main of Living With Type 1 Diabetes Is a Lifelong Requirement

Living With Type 1 Diabetes Is a Lifelong Requirement

Diabetes is a metabolic disorder. Type one diabetes is typically diagnosed at first when people are young.

Diabetes type 1 occurs when the pancreas cells do not function properly. Therefore, the body is unable to utilize glucose in the blood to produce energy. High blood sugar has both short-term and long-term effects. The unique symptoms of diabetes are:

  • Polyphagia (increased hunger)
  • Polydipsia (increased thirst)
  • Polyuria (increased urine)

Diabetes risk factors are genetic. Typically it is found where a family history of diabetes exists. Race can play a role as well, as Caucasians are at more risk. Some environmental factors may also play a role. Whereas diabetes can be managed and people diagnosed with diabetes type 1 can lead healthy and fulfilling lives, uncontrolled diabetes is very dangerous. High blood sugar damages various body parts. People with uncontrolled blood sugar are at risk of:

  • Heart attack
  • Eye damage and cataracts
  • Nerve damage or diabetic neuropathy
  • Kidney disease
  • Diabetic sores especially on the feet that may necessitate amputation

Using Diet to Manage Blood Sugar

For people with diabetes type 1, diet is critical in keeping healthy sugar levels. Foods rich in added sugar and refined carbohydrates can cause fluctuations in blood sugar levels. On the other hand, foods can help in optimizing blood sugar controls and thus promote overall health. Foods that help in controlling blood sugar include:

  • Most Fruits - Other than melons and pineapples, other fruits have GI scores of 55 or lower. Most fruits have water and fiber, which balance out the fructose found in sugar. Eating whole fruits instead of taking fruit juices is encouraged as whole fruits will contain fibers and seeds, while fruit juice is packed full of sugar. Many berries are especially good choices. 
  • Yams and Sweet Potatoes - Yams and sweet potatoes have low GI scores and are highly nutritious. Sweet potato consumption may reduce some diabetic markers. People with diabetes may opt to substitute potatoes with yams or sweet potatoes for their meals.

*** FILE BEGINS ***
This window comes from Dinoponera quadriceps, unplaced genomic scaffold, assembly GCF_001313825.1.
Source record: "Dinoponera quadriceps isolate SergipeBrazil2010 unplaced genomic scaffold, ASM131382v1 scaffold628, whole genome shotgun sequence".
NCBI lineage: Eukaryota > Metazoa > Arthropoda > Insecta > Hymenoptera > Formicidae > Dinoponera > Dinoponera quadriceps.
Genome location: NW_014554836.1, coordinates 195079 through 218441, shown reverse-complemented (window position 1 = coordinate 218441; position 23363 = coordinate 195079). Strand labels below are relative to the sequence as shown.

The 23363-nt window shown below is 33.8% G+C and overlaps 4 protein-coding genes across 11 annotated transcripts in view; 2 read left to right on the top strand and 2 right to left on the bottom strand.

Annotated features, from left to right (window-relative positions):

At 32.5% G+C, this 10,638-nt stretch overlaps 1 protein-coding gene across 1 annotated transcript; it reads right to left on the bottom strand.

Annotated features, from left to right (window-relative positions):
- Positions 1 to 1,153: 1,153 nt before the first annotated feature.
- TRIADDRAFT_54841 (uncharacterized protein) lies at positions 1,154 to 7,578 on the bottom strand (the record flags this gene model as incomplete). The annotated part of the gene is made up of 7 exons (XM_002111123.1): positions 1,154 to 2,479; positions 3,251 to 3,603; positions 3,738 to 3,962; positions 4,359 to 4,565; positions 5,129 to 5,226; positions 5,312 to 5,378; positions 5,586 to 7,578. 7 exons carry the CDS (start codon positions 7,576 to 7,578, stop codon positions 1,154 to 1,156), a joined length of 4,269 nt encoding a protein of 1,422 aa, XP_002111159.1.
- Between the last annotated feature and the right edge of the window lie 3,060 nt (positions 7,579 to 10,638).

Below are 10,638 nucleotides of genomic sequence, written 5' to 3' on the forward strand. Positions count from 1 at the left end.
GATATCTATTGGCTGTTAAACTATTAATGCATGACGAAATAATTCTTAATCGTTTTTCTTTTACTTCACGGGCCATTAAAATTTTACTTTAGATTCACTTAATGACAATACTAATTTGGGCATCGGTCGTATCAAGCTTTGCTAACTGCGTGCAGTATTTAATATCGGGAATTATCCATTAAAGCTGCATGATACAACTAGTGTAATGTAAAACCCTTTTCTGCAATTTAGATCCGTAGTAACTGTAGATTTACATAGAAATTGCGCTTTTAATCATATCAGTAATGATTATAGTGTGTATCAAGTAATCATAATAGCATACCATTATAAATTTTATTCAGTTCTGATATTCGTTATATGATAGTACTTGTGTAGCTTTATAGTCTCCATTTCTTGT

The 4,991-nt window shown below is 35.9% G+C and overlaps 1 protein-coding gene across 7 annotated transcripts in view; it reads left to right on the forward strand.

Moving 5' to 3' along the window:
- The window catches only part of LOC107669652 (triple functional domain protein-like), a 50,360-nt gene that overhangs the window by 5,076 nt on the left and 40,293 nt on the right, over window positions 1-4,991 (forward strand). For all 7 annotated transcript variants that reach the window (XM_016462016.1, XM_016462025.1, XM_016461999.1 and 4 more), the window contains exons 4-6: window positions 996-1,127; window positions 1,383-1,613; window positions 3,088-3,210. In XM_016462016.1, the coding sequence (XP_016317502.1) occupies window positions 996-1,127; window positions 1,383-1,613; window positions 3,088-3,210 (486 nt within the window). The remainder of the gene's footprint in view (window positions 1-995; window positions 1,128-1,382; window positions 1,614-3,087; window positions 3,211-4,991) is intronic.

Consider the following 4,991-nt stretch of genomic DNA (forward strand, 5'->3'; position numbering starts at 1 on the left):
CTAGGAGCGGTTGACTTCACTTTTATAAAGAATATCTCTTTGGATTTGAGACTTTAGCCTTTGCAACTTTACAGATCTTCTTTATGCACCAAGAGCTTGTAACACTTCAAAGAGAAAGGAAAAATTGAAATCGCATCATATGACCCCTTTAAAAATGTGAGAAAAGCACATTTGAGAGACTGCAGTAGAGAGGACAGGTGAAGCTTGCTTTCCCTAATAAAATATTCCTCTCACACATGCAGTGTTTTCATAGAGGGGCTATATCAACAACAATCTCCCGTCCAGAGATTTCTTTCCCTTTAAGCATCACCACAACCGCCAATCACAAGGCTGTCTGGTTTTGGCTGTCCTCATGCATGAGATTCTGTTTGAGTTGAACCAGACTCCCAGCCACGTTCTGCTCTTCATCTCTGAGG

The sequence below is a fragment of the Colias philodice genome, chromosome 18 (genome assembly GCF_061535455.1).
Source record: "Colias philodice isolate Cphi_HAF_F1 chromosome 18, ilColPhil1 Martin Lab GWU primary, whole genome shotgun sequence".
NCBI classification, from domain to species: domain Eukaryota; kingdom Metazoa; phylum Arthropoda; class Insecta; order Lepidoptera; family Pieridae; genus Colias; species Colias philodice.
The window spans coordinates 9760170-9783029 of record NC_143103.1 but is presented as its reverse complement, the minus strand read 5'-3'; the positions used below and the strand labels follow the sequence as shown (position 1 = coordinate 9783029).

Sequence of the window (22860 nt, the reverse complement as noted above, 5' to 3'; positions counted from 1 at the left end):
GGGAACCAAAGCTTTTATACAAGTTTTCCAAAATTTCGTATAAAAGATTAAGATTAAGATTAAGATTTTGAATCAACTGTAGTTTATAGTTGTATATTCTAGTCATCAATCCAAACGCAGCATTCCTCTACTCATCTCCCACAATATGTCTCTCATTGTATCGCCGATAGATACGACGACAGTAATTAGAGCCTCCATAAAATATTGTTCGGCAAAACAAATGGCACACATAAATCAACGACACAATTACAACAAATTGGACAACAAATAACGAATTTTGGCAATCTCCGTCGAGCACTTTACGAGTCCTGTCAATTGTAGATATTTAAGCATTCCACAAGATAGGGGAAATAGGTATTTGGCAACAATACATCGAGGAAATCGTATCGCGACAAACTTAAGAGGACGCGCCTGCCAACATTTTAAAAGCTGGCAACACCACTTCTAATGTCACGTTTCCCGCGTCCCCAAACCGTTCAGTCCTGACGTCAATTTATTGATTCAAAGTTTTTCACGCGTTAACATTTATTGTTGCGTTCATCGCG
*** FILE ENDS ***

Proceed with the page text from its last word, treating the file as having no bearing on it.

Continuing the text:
• Oatmeal and Bran - Other than oats having low GI scores, they also have B-glucans which, reduce glucose spikes after eating, assist to keep tight glycemic control and reduce blood fat levels.
  • Nuts - Nuts have a lot of dietary fiber and low GI scores. Nuts are also good sources of protein, healthy fats, and other healthy nutrients like antioxidants, flavonoids, and minerals.

While some people think that it’s important to strip all sugar and carbs from a diet for diabetics, that couldn’t be farther from the truth. Skipping meals and not getting the carbs needed can result in diabetic shock due to very low blood sugars. Low levels of carbs at consistent intervals throughout the day are the best way to manage and keep a proper blood sugar through diet.

Equipment Needed for Testing

When diagnosed with diabetes type 1, equipment that may be useful in measuring blood sugar levels include:

  • A Blood Sugar Meter (Glucose meter) - The glucose meter uses a drop of blood to measure blood sugar. Glucose meters are also helpful in showing how diet, stress, exercise, and medication affect blood sugar. When buying a meter, choose one that is easy to use. It is recommended to buy one with a screen big enough to allow proper reading.
  • Test Strips, Lancet devices, and Lancets - All plastic strips have chemicals that convert blood sugar into electronic signals that can be interpreted by the glucose meter. A lancet gadget is used to prick a finger to obtain blood that is placed on the test strip for measurements. Lancet devices easily fit lancets that are then used to prick a finger for blood.
  • A Container for Sharps - Lancets that are used should be placed in a sharps container. As they have blood, they are classified as bio-waste and should be disposed of as such properly. The sharps container ensures that the small needles won’t prick anyone handling the trash. 

Tips For Living With Diabetes

The management of Type 1 diabetes is simple in theory and difficult in execution. Listening to and following the doctor’s advice and going for regular medical checkups is vital. To effectively manage diabetes, patients should:

  • Consume A Diabetic Diet - This has been discussed earlier to some degree, but a diabetic diet contains vegetables, fruits, whole grains, unsaturated plant-based fats, dairy products, and legumes. A diabetic patient should always watch the number of non fiber based carbs taken in every meal.
  • Exercise Regularly - Exercise is encouraged to maintain a healthy weight. However, caution should be taken to ensure that blood sugar does not dip to deficient levels by over exercising in a single session. A diabetic patient should always eat enough and ensure adherence to medication therapy. When exercising, a diabetic patient should always be on the lookout for signs of hypoglycemia; this includes:
    • Dizziness
    • Headache
    • Fatigue
    • Confusion
    • Fainting
  • Understand Your Medications - Handling diabetes has come a long way from just stabbing yourself with needles to inject yourself with hormones to equal out blood sugar. New medications are constantly being developed to assist. It’s important to know exactly what any medication your doctor gives you will do and how it will affect your body. 

Severe hypoglycemia can lead to a coma. People with diabetes are encouraged to carry small quick acting sugars (candies, or juice) with them to take when blood sugar levels fall.